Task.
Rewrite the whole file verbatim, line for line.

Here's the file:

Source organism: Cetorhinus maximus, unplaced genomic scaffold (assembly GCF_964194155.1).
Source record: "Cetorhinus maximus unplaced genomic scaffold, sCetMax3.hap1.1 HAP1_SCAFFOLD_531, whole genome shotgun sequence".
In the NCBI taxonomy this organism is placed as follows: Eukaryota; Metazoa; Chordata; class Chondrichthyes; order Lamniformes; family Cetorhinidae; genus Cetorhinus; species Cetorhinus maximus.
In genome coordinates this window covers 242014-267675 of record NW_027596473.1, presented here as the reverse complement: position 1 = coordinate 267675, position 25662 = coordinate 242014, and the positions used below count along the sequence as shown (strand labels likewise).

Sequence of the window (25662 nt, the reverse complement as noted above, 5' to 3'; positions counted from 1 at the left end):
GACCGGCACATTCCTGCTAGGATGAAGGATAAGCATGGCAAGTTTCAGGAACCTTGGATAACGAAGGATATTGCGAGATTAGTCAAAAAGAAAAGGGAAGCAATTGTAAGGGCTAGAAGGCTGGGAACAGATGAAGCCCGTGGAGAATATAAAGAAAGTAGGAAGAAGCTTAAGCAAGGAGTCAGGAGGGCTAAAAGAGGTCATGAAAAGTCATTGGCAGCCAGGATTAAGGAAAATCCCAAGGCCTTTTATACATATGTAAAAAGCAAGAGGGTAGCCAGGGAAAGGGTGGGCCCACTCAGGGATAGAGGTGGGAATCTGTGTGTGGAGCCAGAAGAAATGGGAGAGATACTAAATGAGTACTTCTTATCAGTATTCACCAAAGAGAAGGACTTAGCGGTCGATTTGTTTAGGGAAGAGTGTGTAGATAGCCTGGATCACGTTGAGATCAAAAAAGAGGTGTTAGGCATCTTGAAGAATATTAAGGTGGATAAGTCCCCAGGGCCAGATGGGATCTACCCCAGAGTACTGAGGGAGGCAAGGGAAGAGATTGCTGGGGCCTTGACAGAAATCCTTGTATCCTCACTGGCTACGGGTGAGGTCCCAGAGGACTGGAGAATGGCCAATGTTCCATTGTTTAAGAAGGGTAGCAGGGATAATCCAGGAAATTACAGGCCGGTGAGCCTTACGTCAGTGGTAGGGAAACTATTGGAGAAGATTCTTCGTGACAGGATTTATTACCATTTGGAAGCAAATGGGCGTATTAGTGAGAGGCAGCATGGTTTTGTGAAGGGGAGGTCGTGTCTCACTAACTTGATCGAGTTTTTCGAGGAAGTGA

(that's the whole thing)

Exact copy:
Source organism: Cetorhinus maximus, unplaced genomic scaffold (assembly GCF_964194155.1).
Source record: "Cetorhinus maximus unplaced genomic scaffold, sCetMax3.hap1.1 HAP1_SCAFFOLD_531, whole genome shotgun sequence".
In the NCBI taxonomy this organism is placed as follows: Eukaryota; Metazoa; Chordata; class Chondrichthyes; order Lamniformes; family Cetorhinidae; genus Cetorhinus; species Cetorhinus maximus.
In genome coordinates this window covers 242014-267675 of record NW_027596473.1, presented here as the reverse complement: position 1 = coordinate 267675, position 25662 = coordinate 242014, and the positions used below count along the sequence as shown (strand labels likewise).

Sequence of the window (25662 nt, the reverse complement as noted above, 5' to 3'; positions counted from 1 at the left end):
GACCGGCACATTCCTGCTAGGATGAAGGATAAGCATGGCAAGTTTCAGGAACCTTGGATAACGAAGGATATTGCGAGATTAGTCAAAAAGAAAAGGGAAGCAATTGTAAGGGCTAGAAGGCTGGGAACAGATGAAGCCCGTGGAGAATATAAAGAAAGTAGGAAGAAGCTTAAGCAAGGAGTCAGGAGGGCTAAAAGAGGTCATGAAAAGTCATTGGCAGCCAGGATTAAGGAAAATCCCAAGGCCTTTTATACATATGTAAAAAGCAAGAGGGTAGCCAGGGAAAGGGTGGGCCCACTCAGGGATAGAGGTGGGAATCTGTGTGTGGAGCCAGAAGAAATGGGAGAGATACTAAATGAGTACTTCTTATCAGTATTCACCAAAGAGAAGGACTTAGCGGTCGATTTGTTTAGGGAAGAGTGTGTAGATAGCCTGGATCACGTTGAGATCAAAAAAGAGGTGTTAGGCATCTTGAAGAATATTAAGGTGGATAAGTCCCCAGGGCCAGATGGGATCTACCCCAGAGTACTGAGGGAGGCAAGGGAAGAGATTGCTGGGGCCTTGACAGAAATCCTTGTATCCTCACTGGCTACGGGTGAGGTCCCAGAGGACTGGAGAATGGCCAATGTTCCATTGTTTAAGAAGGGTAGCAGGGATAATCCAGGAAATTACAGGCCGGTGAGCCTTACGTCAGTGGTAGGGAAACTATTGGAGAAGATTCTTCGTGACAGGATTTATTACCATTTGGAAGCAAATGGGCGTATTAGTGAGAGGCAGCATGGTTTTGTGAAGGGGAGGTCGTGTCTCACTAACTTGATCGAGTTTTTCGAGGAAGTGA